The F-22 is basically a millstone around the USAF's neck, one we should count our graces that we in Canada avoided. Even comparatively minor upgrades to the avionics (like integrating the AIM-9X or JHMC) are costing billions. Its experiencing serious corrosion problems, its skin easily delaminates, and that doesn't even go into the whole oxygen problem. Flyaway cost through FMS for a final production F-22 would have been around $157.7 million (137.7 million +15% fms.) That's basically two F-35s for one F-22.

Quoting KC135TopBoom (Reply 9):
The F-22 should also be exported to our friends in Australia, Japan, Israel, Canada, and the UK.

Fat chance. First off there is the legal challenge of overturning the Obey amendment. There is a lot of opposition against this, especially given the current austerity budgets. And yes, countries have tried. The Japanese basically tried every single lever they could pull, in Congress, through the Bush and Obama Administration(s) and the US Military's FMS program: it was an emphatic no from everyone. I'm sure the Israelis were just as active and they got nowhere, despite the large Israeli lobby.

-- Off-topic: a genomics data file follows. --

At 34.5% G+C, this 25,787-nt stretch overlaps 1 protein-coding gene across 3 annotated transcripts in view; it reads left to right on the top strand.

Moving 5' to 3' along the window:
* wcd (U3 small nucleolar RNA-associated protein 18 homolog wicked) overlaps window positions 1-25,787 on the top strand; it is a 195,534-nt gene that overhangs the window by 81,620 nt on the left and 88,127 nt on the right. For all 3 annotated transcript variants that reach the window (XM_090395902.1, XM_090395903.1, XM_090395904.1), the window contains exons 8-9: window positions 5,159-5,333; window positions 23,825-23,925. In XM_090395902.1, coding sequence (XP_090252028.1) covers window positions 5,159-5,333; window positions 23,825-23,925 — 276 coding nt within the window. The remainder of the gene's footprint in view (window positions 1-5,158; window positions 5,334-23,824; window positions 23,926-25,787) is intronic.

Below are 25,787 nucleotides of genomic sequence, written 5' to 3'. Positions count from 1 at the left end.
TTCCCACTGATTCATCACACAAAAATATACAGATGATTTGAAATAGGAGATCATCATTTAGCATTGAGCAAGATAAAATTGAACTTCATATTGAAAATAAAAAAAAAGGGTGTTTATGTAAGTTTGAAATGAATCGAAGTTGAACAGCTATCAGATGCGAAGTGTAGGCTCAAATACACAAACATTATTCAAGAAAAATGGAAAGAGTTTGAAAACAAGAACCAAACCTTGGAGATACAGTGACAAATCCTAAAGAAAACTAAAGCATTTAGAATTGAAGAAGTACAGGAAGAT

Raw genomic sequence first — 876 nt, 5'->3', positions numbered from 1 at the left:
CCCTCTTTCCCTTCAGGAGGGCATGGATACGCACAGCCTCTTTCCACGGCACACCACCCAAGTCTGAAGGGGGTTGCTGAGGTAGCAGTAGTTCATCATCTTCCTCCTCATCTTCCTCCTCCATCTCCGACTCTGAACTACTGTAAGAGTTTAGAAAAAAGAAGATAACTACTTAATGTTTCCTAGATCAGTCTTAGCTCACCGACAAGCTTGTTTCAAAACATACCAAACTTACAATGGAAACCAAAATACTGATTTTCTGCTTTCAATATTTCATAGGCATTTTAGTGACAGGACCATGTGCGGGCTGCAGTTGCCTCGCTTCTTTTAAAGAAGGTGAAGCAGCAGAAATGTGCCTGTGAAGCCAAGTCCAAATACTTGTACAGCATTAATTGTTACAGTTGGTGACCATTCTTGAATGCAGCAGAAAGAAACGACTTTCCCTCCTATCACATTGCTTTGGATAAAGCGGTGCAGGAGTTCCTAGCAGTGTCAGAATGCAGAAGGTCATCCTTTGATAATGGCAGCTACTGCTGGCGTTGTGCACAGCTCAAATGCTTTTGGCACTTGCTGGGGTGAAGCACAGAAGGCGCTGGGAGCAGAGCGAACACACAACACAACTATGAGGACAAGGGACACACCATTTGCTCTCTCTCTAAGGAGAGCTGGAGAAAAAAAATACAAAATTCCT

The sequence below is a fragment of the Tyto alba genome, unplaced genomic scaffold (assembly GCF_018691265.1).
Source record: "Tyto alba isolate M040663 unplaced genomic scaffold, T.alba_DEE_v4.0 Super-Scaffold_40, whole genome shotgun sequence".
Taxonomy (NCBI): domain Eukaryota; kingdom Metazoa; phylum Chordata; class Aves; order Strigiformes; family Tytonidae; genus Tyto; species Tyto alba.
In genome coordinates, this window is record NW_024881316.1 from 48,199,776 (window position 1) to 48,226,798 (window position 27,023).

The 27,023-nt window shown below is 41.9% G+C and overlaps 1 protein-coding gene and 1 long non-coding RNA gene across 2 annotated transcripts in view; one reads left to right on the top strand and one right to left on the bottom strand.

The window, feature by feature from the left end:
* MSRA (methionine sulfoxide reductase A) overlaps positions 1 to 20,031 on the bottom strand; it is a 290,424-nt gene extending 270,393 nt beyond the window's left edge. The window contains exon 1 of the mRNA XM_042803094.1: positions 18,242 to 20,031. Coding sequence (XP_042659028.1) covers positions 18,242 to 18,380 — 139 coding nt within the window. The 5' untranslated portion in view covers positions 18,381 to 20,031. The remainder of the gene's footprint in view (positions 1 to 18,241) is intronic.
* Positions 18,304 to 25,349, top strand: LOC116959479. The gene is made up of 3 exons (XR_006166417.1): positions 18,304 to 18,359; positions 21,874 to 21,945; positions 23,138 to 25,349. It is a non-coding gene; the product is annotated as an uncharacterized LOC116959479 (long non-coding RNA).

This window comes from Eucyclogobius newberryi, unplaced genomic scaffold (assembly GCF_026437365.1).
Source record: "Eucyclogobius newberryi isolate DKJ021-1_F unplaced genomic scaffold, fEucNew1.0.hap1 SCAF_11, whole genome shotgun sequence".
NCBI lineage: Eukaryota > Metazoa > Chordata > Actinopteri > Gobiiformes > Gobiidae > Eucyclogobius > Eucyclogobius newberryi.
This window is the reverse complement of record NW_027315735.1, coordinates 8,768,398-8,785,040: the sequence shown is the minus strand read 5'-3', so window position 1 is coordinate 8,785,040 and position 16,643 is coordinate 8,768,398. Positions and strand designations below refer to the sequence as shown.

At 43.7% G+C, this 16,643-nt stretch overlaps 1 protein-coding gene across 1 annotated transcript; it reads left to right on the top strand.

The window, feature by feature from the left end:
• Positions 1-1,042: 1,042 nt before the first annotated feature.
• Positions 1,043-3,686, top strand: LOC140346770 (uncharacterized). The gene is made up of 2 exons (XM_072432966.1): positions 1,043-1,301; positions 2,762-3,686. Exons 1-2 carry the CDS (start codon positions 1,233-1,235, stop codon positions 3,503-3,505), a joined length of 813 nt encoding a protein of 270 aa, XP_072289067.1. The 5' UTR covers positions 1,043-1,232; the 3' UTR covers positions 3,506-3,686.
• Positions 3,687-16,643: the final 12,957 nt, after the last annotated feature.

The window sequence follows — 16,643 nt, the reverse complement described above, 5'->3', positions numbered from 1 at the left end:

Topic: RE: F-22 Raptor Revival?
Username: checksixx
Posted 2012-09-13 21:49:32 and read 22281 times.

Quoting ThePointblank (Reply 11):
F-35's weapons bay volume is far larger than that of the F-22, which carries 6 internal AAMs.

If you think that, then there is no point in continuing my postings. Its flat out wrong. But don't take it from me, I just worked with Raptor's in the Air Force. Take it from what you think you know from what you've read.

Topic: RE: F-22 Raptor Revival?
Username: ThePointblank
Posted 2012-09-14 00:39:34 and read 22243 times.

Quoting checksixx (Reply 12):
If you think that, then there is no point in continuing my postings. Its flat out wrong. But don't take it from me, I just worked with Raptor's in the Air Force. Take it from what you think you know from what you've read.

F-35 in the A and C model have bays that are sized to hold a 2,000lb class weapon. I can concede that the F-35B probably won't get 6 internal AIM-120's, as the F-35B's bays are smaller in size. F-22 at best holds 2 1,000lbs JDAM's, and was designed around the AIM-120's size. As such, it is not a deep nor as long as F-35, while F-35's bays, while not as wide, are deeper and longer.

It wasn't so long ago that the F-22 was designed to fit only 4 AIM-120B's only. It was only until late in the development phase that they got 6 AIM-120's in F-22 and modified F-22 to carry bombs, but that was after the fact. They got 6 AIM-120's into F-22 through using the AIM-120C, which was smaller by virtue of its clipped fins, and through staggering the missiles.

A new launcher will be required for F-35 to carry 6 AIM-120's. But that's down the road.

Topic: RE: F-22 Raptor Revival?
Username: oykie
Posted 2012-09-14 01:05:56 and read 22230 times.

Quoting Revelation (Reply 8):
IIRC Reagan campaigned on putting the B1 bomber into production after Carter had cancelled it, and that's what happened.